Anglo-Saxon culture. It comes from when the family lived in either of two places called Cottingham. One was a parish near Hull in the East Riding of Yorkshire, and the other is a parish located two miles from Rockingham in the county of Northampton. Thus, the surname Coyingghan belongs to the large category of Anglo-Saxon habitation names, which are derived from pre-existing names for towns, villages, parishes, or farmsteads.
Early Origins of the Coyingghan family
Yorkshire at Cottingham, a village and civil parish in the East Riding which dates back to the Domesday Book when it was listed as Cotingeham. "This place is of considerable antiquity, and was known as of some importance when Domesday Book was compiled. Leland, in his Collectanea, states that William d'Estoteville or Stuteville, sheriff of Yorkshire, entertained King John here, and obtained from that monarch, in the year 1200, permission to hold a market and fair, and to embattle and fortify his residence." CITATION[CLOSE]
Lewis, Samuel, A Topographical Dictionary of England. Institute of Historical Research, 1848, Print. The place name literally means "homestead of the family or followers of a man called Cott or Cotta" derived from the Old English personal name + inga + ham. CITATION[CLOSE]
Mills, A.D., Dictionary of English Place-Names. Oxford: Oxford University Press, 1991. Print. (ISBN 0-19-869156-4) Baynard Castle, sometimes named "castle at Cottingham" or "Stuteville's castle" was a moated castle built in the 12th and 13th centuries in the village. Sarum Manor is located in the southern half of the ruins of castle. The Northamptonshire Cottingham was similarly listed with the same spelling in the Domesday Book. CITATION[CLOSE]
Williams, Dr Ann. And G.H. Martin, Eds., Domesday Book A Complete Translation. London: Penguin, 1992. Print. (ISBN 0-141-00523-8) "A massive ring of pure gold was found in 1841, on the borders of Rockingham Forest, apparently of great antiquity, and in good preservation; it is inscribed in Saxon characters with legends supposed to be of talismanic character, and was probably worn as an amulet." CITATION[CLOSE]
Lewis, Samuel, A Topographical Dictionary of England. Institute of Historical Research, 1848, Print. One of the first records of the name was Robertus de Cotyngham who was listed in the Yorkshire Poll Tax Rolls of 1379. CITATION[CLOSE]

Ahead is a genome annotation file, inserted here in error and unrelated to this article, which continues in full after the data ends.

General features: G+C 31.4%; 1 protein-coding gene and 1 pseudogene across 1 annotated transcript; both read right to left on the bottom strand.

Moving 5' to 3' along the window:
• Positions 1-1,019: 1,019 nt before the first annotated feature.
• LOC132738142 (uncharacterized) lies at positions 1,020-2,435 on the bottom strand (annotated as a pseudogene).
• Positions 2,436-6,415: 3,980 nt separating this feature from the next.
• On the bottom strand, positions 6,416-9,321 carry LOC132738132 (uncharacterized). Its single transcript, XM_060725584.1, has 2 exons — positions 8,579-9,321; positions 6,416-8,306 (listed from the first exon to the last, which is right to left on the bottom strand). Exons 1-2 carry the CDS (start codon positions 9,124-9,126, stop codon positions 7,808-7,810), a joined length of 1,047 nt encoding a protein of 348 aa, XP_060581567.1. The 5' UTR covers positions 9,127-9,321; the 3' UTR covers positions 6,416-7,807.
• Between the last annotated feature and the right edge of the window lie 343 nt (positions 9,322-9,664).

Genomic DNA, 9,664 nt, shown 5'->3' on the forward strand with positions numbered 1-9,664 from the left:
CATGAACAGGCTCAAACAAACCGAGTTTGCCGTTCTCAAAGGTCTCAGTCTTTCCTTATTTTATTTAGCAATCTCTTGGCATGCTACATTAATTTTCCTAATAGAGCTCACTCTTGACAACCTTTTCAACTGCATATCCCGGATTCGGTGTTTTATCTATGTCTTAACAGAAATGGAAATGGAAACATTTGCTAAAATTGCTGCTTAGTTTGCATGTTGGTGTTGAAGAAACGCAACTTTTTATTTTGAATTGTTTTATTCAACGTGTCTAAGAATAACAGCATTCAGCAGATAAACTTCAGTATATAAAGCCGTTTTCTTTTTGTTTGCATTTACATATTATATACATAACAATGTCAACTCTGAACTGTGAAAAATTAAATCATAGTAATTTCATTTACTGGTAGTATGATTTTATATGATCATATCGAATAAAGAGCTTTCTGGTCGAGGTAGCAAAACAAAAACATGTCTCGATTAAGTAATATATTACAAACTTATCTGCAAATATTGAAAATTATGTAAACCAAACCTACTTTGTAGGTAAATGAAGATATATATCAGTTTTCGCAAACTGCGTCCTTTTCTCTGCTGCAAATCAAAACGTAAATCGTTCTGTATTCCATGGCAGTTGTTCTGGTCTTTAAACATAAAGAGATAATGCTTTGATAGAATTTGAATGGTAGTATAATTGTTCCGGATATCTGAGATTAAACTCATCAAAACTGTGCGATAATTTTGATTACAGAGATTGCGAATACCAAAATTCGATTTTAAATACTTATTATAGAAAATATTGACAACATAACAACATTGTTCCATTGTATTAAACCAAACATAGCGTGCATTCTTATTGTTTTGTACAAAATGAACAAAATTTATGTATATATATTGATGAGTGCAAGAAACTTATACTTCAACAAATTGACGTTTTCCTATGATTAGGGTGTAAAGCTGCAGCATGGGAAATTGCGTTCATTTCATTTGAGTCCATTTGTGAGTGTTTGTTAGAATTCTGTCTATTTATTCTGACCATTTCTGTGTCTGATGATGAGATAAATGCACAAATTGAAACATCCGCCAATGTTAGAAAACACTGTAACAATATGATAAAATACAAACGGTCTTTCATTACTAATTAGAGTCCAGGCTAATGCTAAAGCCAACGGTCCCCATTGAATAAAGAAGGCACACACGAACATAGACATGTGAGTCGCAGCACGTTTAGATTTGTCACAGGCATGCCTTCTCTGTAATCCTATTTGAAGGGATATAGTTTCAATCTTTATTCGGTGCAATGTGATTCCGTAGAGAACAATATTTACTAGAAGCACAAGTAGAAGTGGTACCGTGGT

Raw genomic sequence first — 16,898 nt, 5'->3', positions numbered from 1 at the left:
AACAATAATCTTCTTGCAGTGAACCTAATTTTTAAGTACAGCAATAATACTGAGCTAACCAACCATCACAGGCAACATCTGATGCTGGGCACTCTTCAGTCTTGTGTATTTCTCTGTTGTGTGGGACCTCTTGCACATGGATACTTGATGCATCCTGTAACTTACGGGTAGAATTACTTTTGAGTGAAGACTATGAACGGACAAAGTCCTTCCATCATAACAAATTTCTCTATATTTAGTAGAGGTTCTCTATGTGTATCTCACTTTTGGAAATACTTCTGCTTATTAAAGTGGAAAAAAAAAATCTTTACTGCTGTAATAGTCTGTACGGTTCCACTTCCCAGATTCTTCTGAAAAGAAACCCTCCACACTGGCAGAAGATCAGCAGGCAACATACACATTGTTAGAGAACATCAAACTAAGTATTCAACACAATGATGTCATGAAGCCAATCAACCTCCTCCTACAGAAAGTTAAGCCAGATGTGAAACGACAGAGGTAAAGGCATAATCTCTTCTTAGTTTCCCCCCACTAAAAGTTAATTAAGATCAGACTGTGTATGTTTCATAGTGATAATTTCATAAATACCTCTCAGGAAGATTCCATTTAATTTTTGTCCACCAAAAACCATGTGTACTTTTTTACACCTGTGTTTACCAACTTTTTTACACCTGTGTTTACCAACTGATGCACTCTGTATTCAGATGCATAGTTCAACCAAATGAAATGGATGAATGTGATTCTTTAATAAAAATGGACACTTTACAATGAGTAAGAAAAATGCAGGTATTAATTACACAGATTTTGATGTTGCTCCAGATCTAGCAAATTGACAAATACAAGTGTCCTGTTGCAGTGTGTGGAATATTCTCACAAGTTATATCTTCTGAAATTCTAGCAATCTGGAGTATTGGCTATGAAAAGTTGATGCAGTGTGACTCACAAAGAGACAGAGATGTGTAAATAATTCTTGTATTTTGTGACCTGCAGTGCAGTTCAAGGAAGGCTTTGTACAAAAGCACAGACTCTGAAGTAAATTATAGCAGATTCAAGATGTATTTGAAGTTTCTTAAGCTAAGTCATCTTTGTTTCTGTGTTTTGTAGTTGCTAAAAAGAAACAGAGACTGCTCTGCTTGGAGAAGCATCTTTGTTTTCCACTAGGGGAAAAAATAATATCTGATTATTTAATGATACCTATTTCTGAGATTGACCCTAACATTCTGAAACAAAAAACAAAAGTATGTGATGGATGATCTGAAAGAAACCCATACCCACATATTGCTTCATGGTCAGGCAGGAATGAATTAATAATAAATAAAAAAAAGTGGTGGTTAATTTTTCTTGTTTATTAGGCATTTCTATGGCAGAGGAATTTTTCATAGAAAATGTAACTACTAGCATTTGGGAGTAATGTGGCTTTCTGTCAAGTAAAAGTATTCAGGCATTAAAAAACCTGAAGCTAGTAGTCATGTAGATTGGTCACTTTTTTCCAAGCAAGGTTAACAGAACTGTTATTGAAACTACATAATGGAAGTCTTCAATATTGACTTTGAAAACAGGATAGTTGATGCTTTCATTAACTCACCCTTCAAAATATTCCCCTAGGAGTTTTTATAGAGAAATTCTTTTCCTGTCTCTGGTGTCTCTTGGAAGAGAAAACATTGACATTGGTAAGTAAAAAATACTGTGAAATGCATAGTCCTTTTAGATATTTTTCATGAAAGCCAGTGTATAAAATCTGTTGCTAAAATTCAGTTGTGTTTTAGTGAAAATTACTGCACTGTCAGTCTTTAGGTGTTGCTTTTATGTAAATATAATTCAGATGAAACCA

Bardsley, C.W, A Dictionary of English and Welsh Surnames: With Special American Instances. Wiltshire: Heraldry Today, 1901. Print. (ISBN 0-900455-44-6)
Early History of the Coyingghan family
Another 133 words (10 lines of text) covering the years 1350, 1300, 1370, 1349, 1356, 1579, 1652 and 1635 are included under the topic Early Coyingghan History in all our PDF Extended History products and printed products wherever possible.
Coyingghan Spelling Variations
hundred years, the English language had no fast system of spelling rules. For that reason, spelling variations are commonly found in early Anglo-Saxon surnames. Over the years, many variations of the name Coyingghan were recorded, including Cottingham, Cotingham, Cattingham, Catingham and others.
Early Notables of the Coyingghan family (pre 1700)
(c. 1300-1370), an English cleric and judge ho toook his name from his birth place at Cottingham, East Riding of Yorkshire, Keeper of the Great Seal in 1349 and Master of the...
Another 43 words (3 lines of text) are included under the topic Early Coyingghan Notables in all our PDF Extended History products and printed products wherever possible.
Migration of the Coyingghan family to the New World and Oceana
To escape oppression and starvation at that time, many English families left for the "open frontiers" of the New World with all its perceived opportunities. In droves people migrated to the many British colonies, those in North America in particular, paying high rates for passages in cramped, unsafe ships. Although many of the settlers did not make the long passage alive, those who did see the shores of North America perceived great opportunities before them. Many of the families that came from England went on to make essential contributions to the emerging nations of Canada and the United States. Research into various historical records revealed some of first members of the Coyingghan family emigrate to North America: Catherine Cottingham, who arrived in Jamaica in 1679; Samuel Cottingham arrived in Philadelphia in 1856; Septimus, Thomas, and Edward, Cottingham, all arrived in Philadelphia in 1870..
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